Amazon Significant Seven, April 2008: When I started reading A Wolf at the Table, I thought I knew what to expect. Augusten Burroughs captures intense experience with an inexplicably cool remove, imparting a stillness and purity to emotions that would likely run amok in anyone else's hands. I love this quality of his writing, and it's present in full force in this memoir of a childhood spent in thrall to a predatory and deeply unpredictable father. What I wasn't prepared for was the suspense--the dread-filled, nearly sonorous waiting for the worst to happen. An artful sort of bait-and-switch happens in the telling: Burroughs brings you to the brink of a terrible catharsis more than once, but the break in tension never comes. It is profoundly sad, remarkably tender, and fueled by a sense of love and reverence that only a child knows. --Anne Bartholomew

--This text refers to the Hardcover edition.

Review

"Intense, sincere, and passionate, Burroughs offers a deeply felt, intimate portrait of the most disastrous period in his life.  He holds nothing back, and in fully giving voice to his emotions, he makes each moment immediate for the listener." - AudioFile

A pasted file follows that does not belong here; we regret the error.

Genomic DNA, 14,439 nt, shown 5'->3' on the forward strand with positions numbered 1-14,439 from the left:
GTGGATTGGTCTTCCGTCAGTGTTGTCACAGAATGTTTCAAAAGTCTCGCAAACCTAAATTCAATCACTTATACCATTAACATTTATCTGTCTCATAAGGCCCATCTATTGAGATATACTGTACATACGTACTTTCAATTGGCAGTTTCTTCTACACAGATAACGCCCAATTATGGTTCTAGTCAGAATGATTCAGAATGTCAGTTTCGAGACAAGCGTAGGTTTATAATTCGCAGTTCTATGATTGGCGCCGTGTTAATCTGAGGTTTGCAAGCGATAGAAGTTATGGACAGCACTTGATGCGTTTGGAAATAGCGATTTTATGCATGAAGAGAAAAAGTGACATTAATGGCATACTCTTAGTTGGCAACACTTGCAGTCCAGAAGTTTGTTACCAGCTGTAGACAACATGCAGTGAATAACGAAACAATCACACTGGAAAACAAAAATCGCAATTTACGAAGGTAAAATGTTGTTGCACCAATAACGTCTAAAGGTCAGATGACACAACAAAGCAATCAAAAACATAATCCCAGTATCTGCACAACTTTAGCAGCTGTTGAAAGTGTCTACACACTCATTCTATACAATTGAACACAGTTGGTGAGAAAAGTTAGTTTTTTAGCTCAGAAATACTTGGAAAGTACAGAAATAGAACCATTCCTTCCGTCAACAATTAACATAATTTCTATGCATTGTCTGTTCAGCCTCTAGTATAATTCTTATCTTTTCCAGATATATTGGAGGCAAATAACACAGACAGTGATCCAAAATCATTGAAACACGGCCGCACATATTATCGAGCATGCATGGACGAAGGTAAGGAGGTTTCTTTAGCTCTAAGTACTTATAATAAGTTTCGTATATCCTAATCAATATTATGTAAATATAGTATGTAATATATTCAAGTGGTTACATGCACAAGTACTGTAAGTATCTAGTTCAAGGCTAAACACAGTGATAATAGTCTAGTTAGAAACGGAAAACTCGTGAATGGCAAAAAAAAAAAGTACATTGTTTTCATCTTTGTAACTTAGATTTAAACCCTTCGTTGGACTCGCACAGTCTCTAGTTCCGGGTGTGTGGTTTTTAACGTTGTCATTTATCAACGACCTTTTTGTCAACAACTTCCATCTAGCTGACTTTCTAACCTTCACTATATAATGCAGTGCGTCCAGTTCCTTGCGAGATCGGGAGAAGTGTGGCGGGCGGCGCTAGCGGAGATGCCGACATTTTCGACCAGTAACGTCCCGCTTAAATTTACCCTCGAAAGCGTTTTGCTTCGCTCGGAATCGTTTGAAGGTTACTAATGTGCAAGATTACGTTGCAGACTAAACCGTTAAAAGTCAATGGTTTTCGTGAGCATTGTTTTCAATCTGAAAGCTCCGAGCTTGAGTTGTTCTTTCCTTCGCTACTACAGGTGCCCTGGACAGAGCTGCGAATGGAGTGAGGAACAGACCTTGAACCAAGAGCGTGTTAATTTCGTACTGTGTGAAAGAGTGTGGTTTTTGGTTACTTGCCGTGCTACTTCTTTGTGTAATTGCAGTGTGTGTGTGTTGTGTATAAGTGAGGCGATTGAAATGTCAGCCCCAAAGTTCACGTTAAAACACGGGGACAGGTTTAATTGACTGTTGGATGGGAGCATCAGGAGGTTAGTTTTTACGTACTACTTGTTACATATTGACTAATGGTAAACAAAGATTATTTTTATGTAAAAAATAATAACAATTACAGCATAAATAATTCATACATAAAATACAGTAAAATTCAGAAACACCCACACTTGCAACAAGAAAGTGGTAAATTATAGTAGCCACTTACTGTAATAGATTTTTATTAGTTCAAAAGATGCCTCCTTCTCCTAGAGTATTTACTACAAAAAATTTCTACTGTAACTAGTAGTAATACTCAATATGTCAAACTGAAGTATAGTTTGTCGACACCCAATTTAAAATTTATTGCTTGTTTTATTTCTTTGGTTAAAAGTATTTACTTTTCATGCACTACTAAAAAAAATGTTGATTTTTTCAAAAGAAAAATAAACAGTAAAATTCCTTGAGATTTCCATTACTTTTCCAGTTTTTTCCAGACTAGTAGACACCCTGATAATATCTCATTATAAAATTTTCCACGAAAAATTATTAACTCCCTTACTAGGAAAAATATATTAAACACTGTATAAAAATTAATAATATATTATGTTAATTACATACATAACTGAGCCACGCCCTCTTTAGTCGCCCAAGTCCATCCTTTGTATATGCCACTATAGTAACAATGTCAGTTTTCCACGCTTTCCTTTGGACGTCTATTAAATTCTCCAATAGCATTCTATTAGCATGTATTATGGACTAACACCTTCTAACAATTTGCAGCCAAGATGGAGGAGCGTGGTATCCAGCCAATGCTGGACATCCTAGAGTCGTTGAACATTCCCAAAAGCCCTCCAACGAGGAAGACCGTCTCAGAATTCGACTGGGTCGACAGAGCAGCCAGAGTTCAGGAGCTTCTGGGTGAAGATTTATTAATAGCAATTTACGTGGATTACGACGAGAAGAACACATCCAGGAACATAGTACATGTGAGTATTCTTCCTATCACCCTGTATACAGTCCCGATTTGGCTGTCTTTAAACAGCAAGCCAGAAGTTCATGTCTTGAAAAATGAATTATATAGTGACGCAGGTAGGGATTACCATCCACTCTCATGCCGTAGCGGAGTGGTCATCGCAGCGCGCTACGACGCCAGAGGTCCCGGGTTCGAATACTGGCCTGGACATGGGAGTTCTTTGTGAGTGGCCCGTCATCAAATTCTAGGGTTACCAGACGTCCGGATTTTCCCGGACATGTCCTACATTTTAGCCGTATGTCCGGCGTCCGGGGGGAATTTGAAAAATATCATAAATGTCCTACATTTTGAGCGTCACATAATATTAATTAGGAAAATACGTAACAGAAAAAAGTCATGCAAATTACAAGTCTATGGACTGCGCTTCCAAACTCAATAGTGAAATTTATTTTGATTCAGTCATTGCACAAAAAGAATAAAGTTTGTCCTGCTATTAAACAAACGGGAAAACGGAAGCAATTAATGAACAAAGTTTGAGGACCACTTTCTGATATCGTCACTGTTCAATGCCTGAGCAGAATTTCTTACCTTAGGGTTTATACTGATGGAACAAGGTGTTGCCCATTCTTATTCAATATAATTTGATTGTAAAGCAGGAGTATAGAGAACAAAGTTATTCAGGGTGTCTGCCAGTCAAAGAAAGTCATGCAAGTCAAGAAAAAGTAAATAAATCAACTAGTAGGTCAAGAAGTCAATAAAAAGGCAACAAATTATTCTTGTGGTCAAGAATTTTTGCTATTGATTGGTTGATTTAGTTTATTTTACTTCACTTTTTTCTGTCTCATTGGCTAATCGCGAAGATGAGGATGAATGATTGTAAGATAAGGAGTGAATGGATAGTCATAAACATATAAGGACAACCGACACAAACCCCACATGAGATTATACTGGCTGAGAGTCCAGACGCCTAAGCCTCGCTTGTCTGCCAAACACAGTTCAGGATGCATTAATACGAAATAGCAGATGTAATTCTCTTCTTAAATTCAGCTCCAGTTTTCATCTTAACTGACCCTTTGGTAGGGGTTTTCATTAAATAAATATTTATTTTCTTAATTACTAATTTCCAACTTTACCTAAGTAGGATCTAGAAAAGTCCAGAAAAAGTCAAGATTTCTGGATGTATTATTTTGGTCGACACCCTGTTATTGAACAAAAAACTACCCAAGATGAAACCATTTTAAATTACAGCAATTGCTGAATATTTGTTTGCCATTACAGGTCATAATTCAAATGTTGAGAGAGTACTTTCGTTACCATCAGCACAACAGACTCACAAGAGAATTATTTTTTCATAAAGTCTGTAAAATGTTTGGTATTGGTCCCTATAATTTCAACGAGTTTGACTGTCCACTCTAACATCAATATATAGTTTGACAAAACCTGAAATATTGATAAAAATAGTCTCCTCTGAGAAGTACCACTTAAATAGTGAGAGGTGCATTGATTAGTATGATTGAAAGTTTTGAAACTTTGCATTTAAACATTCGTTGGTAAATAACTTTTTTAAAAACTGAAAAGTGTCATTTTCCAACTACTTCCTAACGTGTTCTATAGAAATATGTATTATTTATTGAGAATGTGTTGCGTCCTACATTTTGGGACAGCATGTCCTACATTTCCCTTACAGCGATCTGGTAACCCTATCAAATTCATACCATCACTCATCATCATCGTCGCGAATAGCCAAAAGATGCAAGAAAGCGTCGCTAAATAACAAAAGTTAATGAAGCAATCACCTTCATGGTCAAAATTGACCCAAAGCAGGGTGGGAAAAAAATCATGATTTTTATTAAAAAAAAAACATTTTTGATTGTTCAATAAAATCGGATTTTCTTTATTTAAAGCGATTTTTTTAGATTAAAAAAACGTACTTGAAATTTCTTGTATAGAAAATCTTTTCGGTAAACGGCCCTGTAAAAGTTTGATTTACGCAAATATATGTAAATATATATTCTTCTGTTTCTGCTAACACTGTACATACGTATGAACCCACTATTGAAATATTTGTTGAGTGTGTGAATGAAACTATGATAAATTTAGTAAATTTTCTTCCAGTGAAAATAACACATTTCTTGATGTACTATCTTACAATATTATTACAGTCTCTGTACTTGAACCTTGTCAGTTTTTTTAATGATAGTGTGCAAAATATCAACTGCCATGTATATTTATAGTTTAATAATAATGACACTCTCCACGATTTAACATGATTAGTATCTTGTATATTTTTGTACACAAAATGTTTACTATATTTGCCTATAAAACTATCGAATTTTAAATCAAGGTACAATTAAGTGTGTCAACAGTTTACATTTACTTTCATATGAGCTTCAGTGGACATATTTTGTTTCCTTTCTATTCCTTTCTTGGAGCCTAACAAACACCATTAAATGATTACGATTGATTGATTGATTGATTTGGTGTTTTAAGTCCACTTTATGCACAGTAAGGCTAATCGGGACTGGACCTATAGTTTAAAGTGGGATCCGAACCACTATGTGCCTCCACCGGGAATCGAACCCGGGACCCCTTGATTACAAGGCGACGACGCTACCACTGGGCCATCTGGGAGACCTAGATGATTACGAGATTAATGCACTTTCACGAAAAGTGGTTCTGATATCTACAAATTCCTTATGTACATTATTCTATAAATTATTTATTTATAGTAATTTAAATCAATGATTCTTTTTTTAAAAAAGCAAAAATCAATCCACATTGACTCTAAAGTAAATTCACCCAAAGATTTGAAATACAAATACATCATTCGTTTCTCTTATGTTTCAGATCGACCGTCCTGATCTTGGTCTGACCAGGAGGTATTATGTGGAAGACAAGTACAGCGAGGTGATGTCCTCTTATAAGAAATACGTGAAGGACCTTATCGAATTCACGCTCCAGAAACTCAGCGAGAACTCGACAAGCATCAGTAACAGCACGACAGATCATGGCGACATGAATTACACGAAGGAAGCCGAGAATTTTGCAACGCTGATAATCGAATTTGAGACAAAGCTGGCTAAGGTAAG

"In audiobook form, Burroughs's memoir is an unforgettable experience that will resonate with many." - Library Journal, Starred Review

 

"...There are books that were born for bells and whistles, and Augusten Burrough's Wolf at the Table is one.  This fifth memoir of abuse and excess is read, bleated, rumbled and, at times, tearfully shouted by the author himself. The audio book includes sound effects and occasional instrumental music, and it breaks new ground by presenting four songs written expressly for the productions. There is one each from Patti Smith, Ingrid Michaelson, Sea Wolf and Tegan Quin." - Washington Post

 

“I felt that because this book is different than anything I have written before, it deserved a very unique, special treatment and production.”Augusten Burroughs on A Wolf at the Table

 

“I wanted an audiobook for the iPod generation – for people who love books but also love music and film.  I wanted to bring the book to life as fully as possible.”Augusten Burroughs on A Wolf at the Table in Publishers Weekly